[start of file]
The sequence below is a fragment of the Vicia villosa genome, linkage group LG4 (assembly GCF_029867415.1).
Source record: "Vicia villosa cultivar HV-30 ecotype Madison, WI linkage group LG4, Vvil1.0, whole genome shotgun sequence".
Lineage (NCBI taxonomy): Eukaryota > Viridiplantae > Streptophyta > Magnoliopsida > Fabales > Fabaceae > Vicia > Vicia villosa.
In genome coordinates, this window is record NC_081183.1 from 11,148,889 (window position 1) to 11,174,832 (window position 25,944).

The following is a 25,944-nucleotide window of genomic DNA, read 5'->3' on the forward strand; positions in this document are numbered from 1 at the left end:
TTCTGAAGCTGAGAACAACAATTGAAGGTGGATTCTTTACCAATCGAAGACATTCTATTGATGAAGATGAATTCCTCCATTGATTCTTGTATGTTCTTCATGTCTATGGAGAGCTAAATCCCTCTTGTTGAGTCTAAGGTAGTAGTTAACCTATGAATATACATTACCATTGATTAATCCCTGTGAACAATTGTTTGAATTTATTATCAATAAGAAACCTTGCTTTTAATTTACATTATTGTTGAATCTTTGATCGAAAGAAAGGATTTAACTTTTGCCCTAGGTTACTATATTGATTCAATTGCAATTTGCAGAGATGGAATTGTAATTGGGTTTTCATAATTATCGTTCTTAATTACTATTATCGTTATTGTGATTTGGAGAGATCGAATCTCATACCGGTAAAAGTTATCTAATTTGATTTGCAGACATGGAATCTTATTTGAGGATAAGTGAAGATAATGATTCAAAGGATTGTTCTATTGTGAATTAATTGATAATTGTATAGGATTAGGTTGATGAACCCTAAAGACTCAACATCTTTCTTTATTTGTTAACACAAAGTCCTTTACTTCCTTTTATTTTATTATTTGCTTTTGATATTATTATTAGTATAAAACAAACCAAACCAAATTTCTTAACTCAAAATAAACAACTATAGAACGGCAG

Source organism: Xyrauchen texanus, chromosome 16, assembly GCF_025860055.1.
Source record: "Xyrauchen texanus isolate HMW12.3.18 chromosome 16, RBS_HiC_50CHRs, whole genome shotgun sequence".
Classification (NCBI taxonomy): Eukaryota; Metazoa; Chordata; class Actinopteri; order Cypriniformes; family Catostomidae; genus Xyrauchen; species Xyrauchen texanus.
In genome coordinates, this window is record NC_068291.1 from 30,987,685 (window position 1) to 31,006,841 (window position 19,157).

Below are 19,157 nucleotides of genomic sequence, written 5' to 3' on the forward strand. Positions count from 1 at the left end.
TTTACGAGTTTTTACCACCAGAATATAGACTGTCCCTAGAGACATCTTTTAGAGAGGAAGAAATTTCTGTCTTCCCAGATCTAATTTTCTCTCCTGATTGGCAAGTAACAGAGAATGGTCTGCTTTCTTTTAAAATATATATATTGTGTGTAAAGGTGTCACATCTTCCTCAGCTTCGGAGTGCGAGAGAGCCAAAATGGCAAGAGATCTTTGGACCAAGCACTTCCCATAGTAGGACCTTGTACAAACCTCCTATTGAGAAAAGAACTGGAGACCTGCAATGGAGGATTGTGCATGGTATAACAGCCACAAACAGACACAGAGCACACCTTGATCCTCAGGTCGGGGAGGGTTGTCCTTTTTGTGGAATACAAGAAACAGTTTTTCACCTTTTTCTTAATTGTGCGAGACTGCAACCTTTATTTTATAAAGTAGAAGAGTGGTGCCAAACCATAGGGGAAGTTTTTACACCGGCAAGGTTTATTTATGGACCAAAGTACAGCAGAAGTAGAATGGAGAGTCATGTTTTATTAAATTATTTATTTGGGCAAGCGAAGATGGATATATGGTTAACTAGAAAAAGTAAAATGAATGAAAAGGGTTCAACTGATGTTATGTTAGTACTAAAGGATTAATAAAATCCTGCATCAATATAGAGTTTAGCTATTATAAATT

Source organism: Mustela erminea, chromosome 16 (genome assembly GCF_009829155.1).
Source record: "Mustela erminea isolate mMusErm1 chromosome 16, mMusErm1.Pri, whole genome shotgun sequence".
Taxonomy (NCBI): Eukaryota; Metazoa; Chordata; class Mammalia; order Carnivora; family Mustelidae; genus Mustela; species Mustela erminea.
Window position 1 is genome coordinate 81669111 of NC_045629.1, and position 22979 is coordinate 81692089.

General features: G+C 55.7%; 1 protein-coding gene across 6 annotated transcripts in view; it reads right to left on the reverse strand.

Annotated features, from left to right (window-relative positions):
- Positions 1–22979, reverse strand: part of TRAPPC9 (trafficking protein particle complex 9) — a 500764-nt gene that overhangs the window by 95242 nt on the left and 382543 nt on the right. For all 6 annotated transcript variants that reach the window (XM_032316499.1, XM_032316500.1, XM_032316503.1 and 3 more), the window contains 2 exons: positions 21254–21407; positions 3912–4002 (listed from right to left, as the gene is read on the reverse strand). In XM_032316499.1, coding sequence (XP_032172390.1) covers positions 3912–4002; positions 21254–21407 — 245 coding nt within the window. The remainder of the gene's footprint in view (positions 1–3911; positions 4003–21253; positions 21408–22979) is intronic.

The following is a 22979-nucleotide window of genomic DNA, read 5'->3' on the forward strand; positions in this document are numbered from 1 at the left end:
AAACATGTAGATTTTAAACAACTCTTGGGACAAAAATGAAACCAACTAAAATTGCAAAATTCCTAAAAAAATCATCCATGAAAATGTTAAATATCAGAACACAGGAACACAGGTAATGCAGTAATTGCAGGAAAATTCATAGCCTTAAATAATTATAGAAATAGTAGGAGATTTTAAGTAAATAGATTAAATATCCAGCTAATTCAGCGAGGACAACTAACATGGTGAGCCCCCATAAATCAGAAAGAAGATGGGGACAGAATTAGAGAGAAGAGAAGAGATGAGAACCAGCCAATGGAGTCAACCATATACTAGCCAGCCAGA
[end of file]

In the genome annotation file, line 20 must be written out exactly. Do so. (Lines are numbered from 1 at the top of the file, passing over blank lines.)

The following is a 22979-nucleotide window of genomic DNA, read 5'->3' on the forward strand; positions in this document are numbered from 1 at the left end: